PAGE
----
Year of Self Compassion #12 #consolation

A question for reflection this past month has been: What consoles me?

Shared regret is exposed when consolation becomes visible. Loss comes into view and comfort comes to sit alongside. The power of being witness to an act of consolation, in itself can take you to a deeper place of compassion for yourself and others.  As I traveled through my week I uncovered and unleashed buckets of kindness being poured over me and initiatives I am a part of.  I also just witnessed from a distance, the rising up of young people in the USA, against gun violence – an amazing release and demand from the generation most impacted by the gun culture in that part of the world.

From the balcony

Voices not bullets

From the streets

Standing not running

From their hearts

Hope not fear

From the mike

Life not death

From the classroom

To the Congress

To the Senate

To the President

To all of us around the world

We are all marching for our lives.

So often I have felt bereft at the violence and ill health that draws people to their deaths from the barrel of a gun toted in public places like schools in the USA. But today I am consoled by those young people, their families and friends who have been prepared to “stand up and be counted”. I am consoled by the knowledge that size and visibility does matter when trying to show others the depth of feeling and support. I am consoled the generation often accused of being slacktivists and key board warriors, got up and got out and onto the streets for the world to see.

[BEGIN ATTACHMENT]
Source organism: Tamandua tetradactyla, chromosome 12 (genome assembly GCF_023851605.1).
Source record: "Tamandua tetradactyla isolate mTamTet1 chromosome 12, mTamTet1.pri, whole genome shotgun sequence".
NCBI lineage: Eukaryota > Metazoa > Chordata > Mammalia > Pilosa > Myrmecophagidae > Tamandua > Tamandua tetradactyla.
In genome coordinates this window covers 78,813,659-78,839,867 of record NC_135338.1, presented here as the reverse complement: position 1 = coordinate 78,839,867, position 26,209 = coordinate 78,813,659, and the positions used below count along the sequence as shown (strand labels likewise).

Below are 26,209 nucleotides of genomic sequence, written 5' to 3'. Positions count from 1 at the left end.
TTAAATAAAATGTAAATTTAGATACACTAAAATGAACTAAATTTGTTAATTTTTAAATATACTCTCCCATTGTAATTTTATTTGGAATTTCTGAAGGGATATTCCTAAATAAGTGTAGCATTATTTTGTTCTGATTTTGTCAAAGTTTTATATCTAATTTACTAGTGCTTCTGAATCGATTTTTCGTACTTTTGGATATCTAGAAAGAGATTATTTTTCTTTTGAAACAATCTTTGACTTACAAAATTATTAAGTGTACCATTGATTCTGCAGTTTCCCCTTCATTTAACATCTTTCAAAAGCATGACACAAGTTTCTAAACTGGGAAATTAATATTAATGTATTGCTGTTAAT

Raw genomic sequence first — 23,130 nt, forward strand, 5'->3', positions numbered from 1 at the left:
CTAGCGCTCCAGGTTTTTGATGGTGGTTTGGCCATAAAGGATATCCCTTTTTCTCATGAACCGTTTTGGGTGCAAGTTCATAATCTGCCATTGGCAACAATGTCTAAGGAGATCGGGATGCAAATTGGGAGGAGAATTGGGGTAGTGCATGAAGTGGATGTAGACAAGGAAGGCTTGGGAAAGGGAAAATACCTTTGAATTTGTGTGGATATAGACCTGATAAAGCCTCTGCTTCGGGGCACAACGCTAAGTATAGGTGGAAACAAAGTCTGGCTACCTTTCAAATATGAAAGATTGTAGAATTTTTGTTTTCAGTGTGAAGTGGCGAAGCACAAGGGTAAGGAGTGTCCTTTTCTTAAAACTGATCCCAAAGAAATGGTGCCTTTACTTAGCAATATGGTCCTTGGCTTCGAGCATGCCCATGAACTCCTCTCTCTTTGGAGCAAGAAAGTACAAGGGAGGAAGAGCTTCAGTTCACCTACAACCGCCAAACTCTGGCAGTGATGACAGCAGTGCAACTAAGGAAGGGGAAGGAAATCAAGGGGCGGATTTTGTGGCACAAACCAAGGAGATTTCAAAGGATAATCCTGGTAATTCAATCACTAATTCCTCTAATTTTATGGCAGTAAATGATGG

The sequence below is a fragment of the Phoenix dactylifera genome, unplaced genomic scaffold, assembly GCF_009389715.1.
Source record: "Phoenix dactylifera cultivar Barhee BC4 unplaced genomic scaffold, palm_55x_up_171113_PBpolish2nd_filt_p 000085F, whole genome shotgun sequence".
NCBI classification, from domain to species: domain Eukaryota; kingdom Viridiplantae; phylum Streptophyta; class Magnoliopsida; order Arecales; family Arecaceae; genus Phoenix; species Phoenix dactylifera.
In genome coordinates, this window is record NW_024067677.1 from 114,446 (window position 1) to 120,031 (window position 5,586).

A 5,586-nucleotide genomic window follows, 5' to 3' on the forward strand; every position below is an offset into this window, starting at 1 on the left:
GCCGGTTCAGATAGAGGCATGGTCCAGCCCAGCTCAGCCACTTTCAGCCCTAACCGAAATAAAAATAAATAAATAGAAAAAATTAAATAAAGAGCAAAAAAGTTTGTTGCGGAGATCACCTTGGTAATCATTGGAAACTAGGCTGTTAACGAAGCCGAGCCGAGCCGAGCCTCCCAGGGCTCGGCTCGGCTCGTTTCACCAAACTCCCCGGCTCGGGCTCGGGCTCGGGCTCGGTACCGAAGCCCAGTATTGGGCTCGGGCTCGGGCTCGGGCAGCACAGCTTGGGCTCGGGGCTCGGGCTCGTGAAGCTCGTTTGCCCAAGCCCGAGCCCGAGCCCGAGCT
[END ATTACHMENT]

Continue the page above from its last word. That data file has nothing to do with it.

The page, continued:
The act of solidarity of standing with others.

The act of witness to watch and affirm.

These are the acts to midwife change.

Today is Palm Sunday and in my Christian tradition, this is the day, a man on a donkey rides into the centre of his capital of a nation state occupied by colonists who speak another language, answer to another authority, usig the powers of religion and state to oppress the locals. Instead of coming into town through the main gate, he goes through the back one and heads directly to the centre, while at the other end of town the occupiers are holding their own march and meeting in the centre was bound to end in tears. A few days later the man is tried, sentenced and crucified and a few more days go by and the story continues with renewal and transformation.  Today I will be heading into my town and we will be walking from a people’s place to the centre of government. We want to remember all those who are seeking to find in our land and who can’t because they are not welcome by our government to seek refuge here. We want to show ourselves we are not alone in our commitment and efforts to bring these people here as they languish between worlds. We want to invite our friends and neighbours, families and coworkers, to join us. We want to be part of the phenomena that is holy and blessed unrest – the call to action, prophetic witness to be more human and more fully alive of what it means to share that humanity and console one another in our despair.

Consolation is love made visible. It can’t happen in the dark, in secret. It happens in the light, on the streets. It is the touch from a stranger, when we hold hands and sing. In the touch of a child who hugs and hangs on. In the meeting of eyes offering empathy that transcends and transforms. Consolation is love made visible.

 

 

 

 

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